Donald Tusk Janek Skarzynski/Getty Images

O perseguidor conterrâneo de Donald Tusk

VARSÓVIA – Os líderes da União Europeia preparam-se para anunciar a sua escolha para presidente do Conselho Europeu, numa cimeira, no dia 9 de março. Até muito recentemente, a reeleição do incumbente antigo primeiro-ministro polaco, Donald Tusk, parecia certa: o presidente francês cessante, François Hollande, o antigo chanceler austríaco, Werner Faymann, e o ministro dos Negócios Estrangeiros alemão, Sigmar Gabriel, fizeram uma abordagem inicial, mas uma pesquisa preliminar mostrou que nenhum deles tinha hipótese.

Mas, no dia 27 de fevereiro, o Financial Times referiu que o governo polaco estava a sondar a possibilidade de apresentar um candidato alternativo, Jacek Saryusz-Wolski, um MPE (membro do parlamento europeu) do partido Plataforma Cívica, o partido fundado por Tusk. No Parlamento Europeu, Saryusz-Wolski é membro do Partido Popular Europeu (PPE), onde exerceu o cargo de vice-presidente até novembro de 2016.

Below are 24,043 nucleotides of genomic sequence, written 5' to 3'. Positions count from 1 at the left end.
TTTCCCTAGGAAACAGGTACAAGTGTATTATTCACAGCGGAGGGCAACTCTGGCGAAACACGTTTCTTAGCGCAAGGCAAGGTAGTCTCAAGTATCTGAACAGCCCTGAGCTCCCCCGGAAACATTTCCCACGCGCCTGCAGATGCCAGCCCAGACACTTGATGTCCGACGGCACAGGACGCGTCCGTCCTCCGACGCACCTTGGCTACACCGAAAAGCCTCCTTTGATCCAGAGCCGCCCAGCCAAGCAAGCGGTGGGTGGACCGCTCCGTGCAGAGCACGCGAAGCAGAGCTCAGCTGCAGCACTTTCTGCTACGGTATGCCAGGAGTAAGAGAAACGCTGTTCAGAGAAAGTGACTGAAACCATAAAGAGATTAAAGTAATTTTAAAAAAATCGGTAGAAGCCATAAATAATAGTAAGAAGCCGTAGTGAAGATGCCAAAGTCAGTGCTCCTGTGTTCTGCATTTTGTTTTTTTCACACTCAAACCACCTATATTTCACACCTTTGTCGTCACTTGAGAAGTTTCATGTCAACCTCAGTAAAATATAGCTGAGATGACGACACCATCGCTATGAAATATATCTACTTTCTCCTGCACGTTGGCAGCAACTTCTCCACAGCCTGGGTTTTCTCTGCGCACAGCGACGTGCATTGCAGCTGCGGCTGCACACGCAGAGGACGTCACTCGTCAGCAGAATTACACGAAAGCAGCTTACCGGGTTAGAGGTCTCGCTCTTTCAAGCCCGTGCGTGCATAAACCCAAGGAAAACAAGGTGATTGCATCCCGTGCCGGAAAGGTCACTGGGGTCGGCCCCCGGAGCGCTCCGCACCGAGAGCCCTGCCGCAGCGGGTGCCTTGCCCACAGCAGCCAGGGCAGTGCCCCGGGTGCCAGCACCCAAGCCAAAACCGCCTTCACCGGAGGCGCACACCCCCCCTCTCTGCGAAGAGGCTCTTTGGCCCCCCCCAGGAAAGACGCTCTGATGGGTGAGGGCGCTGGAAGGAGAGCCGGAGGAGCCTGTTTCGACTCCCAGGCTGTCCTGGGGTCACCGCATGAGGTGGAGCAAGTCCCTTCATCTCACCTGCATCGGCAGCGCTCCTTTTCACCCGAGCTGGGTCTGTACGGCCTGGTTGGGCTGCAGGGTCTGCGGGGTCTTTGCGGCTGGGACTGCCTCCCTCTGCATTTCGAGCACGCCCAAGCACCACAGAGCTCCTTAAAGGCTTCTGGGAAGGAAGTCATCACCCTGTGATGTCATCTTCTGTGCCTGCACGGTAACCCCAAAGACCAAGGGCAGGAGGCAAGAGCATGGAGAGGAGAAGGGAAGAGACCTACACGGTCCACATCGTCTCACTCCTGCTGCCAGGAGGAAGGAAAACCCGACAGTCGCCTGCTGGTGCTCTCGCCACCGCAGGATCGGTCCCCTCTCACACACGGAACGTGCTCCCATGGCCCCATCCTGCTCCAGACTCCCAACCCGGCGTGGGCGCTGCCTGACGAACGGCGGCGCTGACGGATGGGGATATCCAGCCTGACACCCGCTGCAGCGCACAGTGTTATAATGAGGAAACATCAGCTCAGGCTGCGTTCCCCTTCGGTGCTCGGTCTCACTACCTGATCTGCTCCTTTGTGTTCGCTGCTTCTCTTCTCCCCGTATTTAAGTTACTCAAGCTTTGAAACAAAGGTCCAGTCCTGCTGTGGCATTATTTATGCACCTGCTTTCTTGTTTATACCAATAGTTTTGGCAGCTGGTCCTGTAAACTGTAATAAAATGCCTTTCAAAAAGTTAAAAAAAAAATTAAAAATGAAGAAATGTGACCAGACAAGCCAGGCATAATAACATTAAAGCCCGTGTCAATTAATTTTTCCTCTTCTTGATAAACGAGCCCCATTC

Menos de uma semana depois, no dia 4 de março, a informação do FT foi corroborada. A direção do partido governante da Polónia, Lei e Justiça (PiS), instruiu o governo da primeira-ministra, Beata Szydło, a recusar o apoio à reeleição de Tusk. No mesmo dia, o antigo ministro dos Negócios Estrangeiros emitiu uma nota diplomática a propor Saryusz-Wolski. Meia hora depois, Saryusz-Wolski confirmou-o no Twitter. Foi imediatamente expulso do partido Plataforma Cívica e o presidente do PPE, Joseph Daul, reafirmou o apoio total do seu partido a Tusk.

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